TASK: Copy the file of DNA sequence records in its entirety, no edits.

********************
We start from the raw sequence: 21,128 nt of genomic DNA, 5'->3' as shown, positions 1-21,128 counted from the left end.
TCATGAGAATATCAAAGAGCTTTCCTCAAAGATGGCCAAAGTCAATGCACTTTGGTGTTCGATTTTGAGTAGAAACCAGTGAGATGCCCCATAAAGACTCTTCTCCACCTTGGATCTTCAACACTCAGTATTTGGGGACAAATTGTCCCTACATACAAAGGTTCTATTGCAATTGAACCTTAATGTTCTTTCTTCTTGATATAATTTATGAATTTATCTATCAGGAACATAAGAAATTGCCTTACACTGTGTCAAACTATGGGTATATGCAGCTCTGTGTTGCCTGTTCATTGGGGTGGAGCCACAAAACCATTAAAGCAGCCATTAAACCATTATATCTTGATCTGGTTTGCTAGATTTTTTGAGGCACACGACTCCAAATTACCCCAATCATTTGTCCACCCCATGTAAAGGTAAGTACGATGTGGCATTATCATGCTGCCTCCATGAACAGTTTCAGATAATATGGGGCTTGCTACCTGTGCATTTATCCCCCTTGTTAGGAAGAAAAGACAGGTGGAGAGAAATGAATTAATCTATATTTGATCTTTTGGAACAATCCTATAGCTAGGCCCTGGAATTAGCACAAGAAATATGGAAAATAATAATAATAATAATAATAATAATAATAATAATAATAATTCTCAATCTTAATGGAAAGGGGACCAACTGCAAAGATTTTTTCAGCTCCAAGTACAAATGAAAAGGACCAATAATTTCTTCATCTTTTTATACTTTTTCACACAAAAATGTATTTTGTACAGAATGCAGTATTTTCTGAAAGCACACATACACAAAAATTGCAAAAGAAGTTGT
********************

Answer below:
We start from the raw sequence: 21,128 nt of genomic DNA, 5'->3' as shown, positions 1-21,128 counted from the left end.
TCATGAGAATATCAAAGAGCTTTCCTCAAAGATGGCCAAAGTCAATGCACTTTGGTGTTCGATTTTGAGTAGAAACCAGTGAGATGCCCCATAAAGACTCTTCTCCACCTTGGATCTTCAACACTCAGTATTTGGGGACAAATTGTCCCTACATACAAAGGTTCTATTGCAATTGAACCTTAATGTTCTTTCTTCTTGATATAATTTATGAATTTATCTATCAGGAACATAAGAAATTGCCTTACACTGTGTCAAACTATGGGTATATGCAGCTCTGTGTTGCCTGTTCATTGGGGTGGAGCCACAAAACCATTAAAGCAGCCATTAAACCATTATATCTTGATCTGGTTTGCTAGATTTTTTGAGGCACACGACTCCAAATTACCCCAATCATTTGTCCACCCCATGTAAAGGTAAGTACGATGTGGCATTATCATGCTGCCTCCATGAACAGTTTCAGATAATATGGGGCTTGCTACCTGTGCATTTATCCCCCTTGTTAGGAAGAAAAGACAGGTGGAGAGAAATGAATTAATCTATATTTGATCTTTTGGAACAATCCTATAGCTAGGCCCTGGAATTAGCACAAGAAATATGGAAAATAATAATAATAATAATAATAATAATAATAATAATAATAATTCTCAATCTTAATGGAAAGGGGACCAACTGCAAAGATTTTTTCAGCTCCAAGTACAAATGAAAAGGACCAATAATTTCTTCATCTTTTTATACTTTTTCACACAAAAATGTATTTTGTACAGAATGCAGTATTTTCTGAAAGCACACATACACAAAAATTGCAAAAGAAGTTGT